Monero is a cryptocurrency launched in 2014. Even compared to most other cryptocurrencies, it has a very strong focus on privacy.
Monero utilizes an obfuscated public ledger, where anybody can broadcast or send transaction, but outside observers can not tell the source, the amount or the destination. Both payments and account balances remain hidden, which as been appriciated by individuals seeking a high degree of privacy.
Some individuals are using Monero simply to break the link between transactions carried out in other currencies or cryptocurrencies. One currency/cryptocurreny is converted into Monero, and then – after some delay – a new conversion is carried out and the money is sent to an adress with no links to the previously used ones.
Monero means coin in Esperanto.
Short facts about Monero
- Launch: April 18, 2014
- Abbreviation: XMR
- Symbol: ɱ
- Source model: BSD 3-Clause
- Timestamping scheme: Proof-of-Work
- Hash function: CryptoNight
- Issuance: Decentralized, block reward
- Block time: 2 minutes (previously 1 minute)
1 piconero = 0.000000000001 minero
1 pinconero is thus one trillionth of a minero.
Monero relies on the CryptoNight Proof-of-Work hash algorithm from the CryptoNote protocol. This sets Monero apart from most Bitcoin derivatives.
The CryptoNote protocol is great for blockchain obfuscation. Among other things, the ring signatures mix the sender’s input with a group of others, and this makes it much more difficult to establish a link between each transaction that follows.
Monero also safeguards user’s privacy by generating “stealth addresses” for each transaction. The aim of this is to make it very difficult for anyone that isn’t the sender or reciever to unveil the actual destination address of a transaction.
Another notable Monero feature is the ring of confidential transaction mechanism that serves to hide the transferred amount.
Monero was deliberatly designed to be resistant to application-specific integrated circuit (ASIC) mining. (ASIC mining is a very common type of Bitcoin mining.)
Monero can be somewhat efficiently mined on x86, x86-64, GPUs, and ARM.
History of Monero
BitMonero & Monero
In 2014, a member known as thankful_for_today on the BitcoinTalk forum forked the codebase of Bytecoin into the name BitMonero. The community who backed the new cryptocurrency soon grew disappointed in it, since highly sought after improvements – such as changes to block time and tail emission – was not carried out. As the member thankful_for_today disappeared from the development scene, the community took over the project and changed the currency name from BitMonero to just Monero.
In 2016, Monero experienced very rapid growth in both market capitalization and transaction volume, largely because it had become a popular currency for darknet market transactions.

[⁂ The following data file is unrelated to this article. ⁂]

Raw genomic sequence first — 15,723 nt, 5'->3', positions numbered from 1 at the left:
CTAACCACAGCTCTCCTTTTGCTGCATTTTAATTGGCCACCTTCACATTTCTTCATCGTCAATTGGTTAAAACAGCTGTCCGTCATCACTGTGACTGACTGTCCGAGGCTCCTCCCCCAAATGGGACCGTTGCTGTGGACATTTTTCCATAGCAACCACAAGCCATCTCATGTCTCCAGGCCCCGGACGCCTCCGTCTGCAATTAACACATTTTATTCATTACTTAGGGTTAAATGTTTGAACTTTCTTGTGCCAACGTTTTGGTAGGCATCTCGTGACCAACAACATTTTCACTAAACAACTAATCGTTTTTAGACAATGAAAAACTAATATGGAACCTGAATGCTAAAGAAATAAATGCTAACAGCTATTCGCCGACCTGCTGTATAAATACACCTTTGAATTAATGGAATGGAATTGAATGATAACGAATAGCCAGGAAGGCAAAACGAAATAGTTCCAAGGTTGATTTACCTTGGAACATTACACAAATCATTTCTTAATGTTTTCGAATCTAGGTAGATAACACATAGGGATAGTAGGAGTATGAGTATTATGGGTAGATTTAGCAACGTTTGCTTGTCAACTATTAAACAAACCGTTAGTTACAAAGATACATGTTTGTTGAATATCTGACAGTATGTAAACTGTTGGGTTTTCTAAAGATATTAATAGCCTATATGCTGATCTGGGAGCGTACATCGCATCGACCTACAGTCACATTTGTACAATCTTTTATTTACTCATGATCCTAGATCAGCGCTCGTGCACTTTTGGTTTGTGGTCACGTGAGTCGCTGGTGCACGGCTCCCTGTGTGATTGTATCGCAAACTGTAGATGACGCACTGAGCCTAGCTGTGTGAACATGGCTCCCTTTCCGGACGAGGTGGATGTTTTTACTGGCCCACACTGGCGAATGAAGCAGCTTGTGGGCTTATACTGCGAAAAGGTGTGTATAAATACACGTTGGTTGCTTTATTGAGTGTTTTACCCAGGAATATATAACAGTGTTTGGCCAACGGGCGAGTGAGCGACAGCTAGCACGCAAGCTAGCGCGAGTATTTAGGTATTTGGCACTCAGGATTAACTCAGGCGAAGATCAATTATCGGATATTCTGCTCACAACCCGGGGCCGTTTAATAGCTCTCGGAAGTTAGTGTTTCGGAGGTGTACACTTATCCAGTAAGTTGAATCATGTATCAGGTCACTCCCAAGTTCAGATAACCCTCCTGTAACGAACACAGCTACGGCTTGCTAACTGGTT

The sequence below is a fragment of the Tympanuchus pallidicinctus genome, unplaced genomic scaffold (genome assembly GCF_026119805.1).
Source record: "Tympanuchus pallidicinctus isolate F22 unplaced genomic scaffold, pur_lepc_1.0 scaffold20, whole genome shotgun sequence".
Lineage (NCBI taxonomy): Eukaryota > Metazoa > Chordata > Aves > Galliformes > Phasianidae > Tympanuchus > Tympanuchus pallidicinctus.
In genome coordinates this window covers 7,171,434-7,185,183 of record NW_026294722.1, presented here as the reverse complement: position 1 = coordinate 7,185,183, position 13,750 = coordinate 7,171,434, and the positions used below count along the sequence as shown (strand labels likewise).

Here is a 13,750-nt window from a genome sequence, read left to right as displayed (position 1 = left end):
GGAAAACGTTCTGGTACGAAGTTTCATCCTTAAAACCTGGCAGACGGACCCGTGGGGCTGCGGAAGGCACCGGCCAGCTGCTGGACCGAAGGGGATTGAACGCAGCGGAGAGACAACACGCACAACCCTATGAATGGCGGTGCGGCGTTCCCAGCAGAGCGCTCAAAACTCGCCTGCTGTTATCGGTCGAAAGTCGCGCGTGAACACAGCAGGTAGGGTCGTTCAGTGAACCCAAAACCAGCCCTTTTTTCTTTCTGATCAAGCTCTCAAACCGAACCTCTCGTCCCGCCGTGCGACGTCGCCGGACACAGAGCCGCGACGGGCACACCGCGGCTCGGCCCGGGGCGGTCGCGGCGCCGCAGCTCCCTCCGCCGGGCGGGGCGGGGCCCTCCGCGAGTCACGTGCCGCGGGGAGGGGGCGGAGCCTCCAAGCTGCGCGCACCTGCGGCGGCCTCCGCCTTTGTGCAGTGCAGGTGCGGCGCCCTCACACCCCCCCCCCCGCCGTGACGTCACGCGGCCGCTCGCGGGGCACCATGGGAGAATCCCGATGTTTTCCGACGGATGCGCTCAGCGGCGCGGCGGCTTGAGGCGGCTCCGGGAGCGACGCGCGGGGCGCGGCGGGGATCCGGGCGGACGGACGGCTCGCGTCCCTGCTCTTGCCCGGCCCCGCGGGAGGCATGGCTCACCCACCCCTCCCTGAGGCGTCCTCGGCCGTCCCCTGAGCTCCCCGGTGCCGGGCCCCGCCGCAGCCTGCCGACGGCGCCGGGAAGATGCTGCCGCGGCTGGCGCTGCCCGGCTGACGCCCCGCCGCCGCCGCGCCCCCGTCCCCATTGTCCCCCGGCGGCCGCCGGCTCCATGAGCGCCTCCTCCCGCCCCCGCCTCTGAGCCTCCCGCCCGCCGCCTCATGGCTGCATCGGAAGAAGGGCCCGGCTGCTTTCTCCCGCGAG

In January 2017, Monero increased its transaction privacy by implementing Confidential Transactions, an algorithm created by the Bitcoin Core developer Gregory Maxwell. With this new algorith, Monero could better hide the amounts being transferred. At the same time, an improved version of Ring Signatures was put into action.
In April 2017, a researcher pointed out three major weaknesses in the Monero system that could compromise a user’s privacy.
- A weaknesses that involves the possibility of leveraging the ring signature size of zero.
- A weakness that involves the possibility of leveraging output merging, and which involves the tracking of transactions where two outputs belong to the same user. This can for instance happen when a user is sending monero to themselves (“churning”).
- A weakness labeled Temporal Analysis that involves predicting the right output in a ring signature.
To remedy the first weaknesses, the Monero team introduced Ring Confidential Transactions (RingCT) even before the research paper had become public. Also worth noting is that they mandated a minimum size of ring signitures in their March 2016 protocol upgrade.
Monero market capitalization
Data from February 18, 2019, showed a market capitalization of 1.93 billion USD.
Due to its very high level of privacy, Monero is often the cryptocurrency of choice for individuals who have very strong reasons to hide their transactions and holdings, or who have been blocked from other transaction methods. The individual or individuals behind the 2017 ransomware WannaCry did for instance convert their illgotten gains into Monero to hide their tracks, and the white nationalists Christopher Cantwell and Andrew Auernheimer started using and promoting Monero after many online payment platforms took a stance against white nationalists following the Unite the Right rally in 2017. The notorious hacker group known as The Shadow Brokers also accepts payments in Monero.